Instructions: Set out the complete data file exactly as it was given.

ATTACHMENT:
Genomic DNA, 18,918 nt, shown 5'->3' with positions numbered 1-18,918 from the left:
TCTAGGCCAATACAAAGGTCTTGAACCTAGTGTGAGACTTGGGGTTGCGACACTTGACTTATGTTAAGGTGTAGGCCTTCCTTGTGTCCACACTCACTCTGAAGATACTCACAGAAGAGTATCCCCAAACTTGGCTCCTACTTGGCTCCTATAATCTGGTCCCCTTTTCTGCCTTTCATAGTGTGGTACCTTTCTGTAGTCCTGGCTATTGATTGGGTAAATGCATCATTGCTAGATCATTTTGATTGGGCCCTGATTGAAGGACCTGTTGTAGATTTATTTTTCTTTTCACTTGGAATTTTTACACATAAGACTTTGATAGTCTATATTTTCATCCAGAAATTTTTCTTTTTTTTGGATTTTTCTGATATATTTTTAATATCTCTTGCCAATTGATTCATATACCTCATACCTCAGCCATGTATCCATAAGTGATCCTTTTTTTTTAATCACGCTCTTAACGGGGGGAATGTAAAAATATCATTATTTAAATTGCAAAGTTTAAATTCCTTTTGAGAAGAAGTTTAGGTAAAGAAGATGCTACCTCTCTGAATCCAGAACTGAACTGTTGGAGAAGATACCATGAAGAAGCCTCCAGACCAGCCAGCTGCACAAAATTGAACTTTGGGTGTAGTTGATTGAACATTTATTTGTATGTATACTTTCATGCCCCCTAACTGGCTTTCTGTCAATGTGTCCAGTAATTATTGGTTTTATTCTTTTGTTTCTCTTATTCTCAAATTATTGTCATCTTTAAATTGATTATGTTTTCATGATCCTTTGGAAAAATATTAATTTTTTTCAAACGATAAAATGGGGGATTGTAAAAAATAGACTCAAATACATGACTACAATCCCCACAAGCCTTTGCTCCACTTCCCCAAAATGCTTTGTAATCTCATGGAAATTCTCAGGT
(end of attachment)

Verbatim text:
Genomic DNA, 18,918 nt, shown 5'->3' with positions numbered 1-18,918 from the left:
TCTAGGCCAATACAAAGGTCTTGAACCTAGTGTGAGACTTGGGGTTGCGACACTTGACTTATGTTAAGGTGTAGGCCTTCCTTGTGTCCACACTCACTCTGAAGATACTCACAGAAGAGTATCCCCAAACTTGGCTCCTACTTGGCTCCTATAATCTGGTCCCCTTTTCTGCCTTTCATAGTGTGGTACCTTTCTGTAGTCCTGGCTATTGATTGGGTAAATGCATCATTGCTAGATCATTTTGATTGGGCCCTGATTGAAGGACCTGTTGTAGATTTATTTTTCTTTTCACTTGGAATTTTTACACATAAGACTTTGATAGTCTATATTTTCATCCAGAAATTTTTCTTTTTTTTGGATTTTTCTGATATATTTTTAATATCTCTTGCCAATTGATTCATATACCTCATACCTCAGCCATGTATCCATAAGTGATCCTTTTTTTTTAATCACGCTCTTAACGGGGGGAATGTAAAAATATCATTATTTAAATTGCAAAGTTTAAATTCCTTTTGAGAAGAAGTTTAGGTAAAGAAGATGCTACCTCTCTGAATCCAGAACTGAACTGTTGGAGAAGATACCATGAAGAAGCCTCCAGACCAGCCAGCTGCACAAAATTGAACTTTGGGTGTAGTTGATTGAACATTTATTTGTATGTATACTTTCATGCCCCCTAACTGGCTTTCTGTCAATGTGTCCAGTAATTATTGGTTTTATTCTTTTGTTTCTCTTATTCTCAAATTATTGTCATCTTTAAATTGATTATGTTTTCATGATCCTTTGGAAAAATATTAATTTTTTTCAAACGATAAAATGGGGGATTGTAAAAAATAGACTCAAATACATGACTACAATCCCCACAAGCCTTTGCTCCACTTCCCCAAAATGCTTTGTAATCTCATGGAAATTCTCAGGT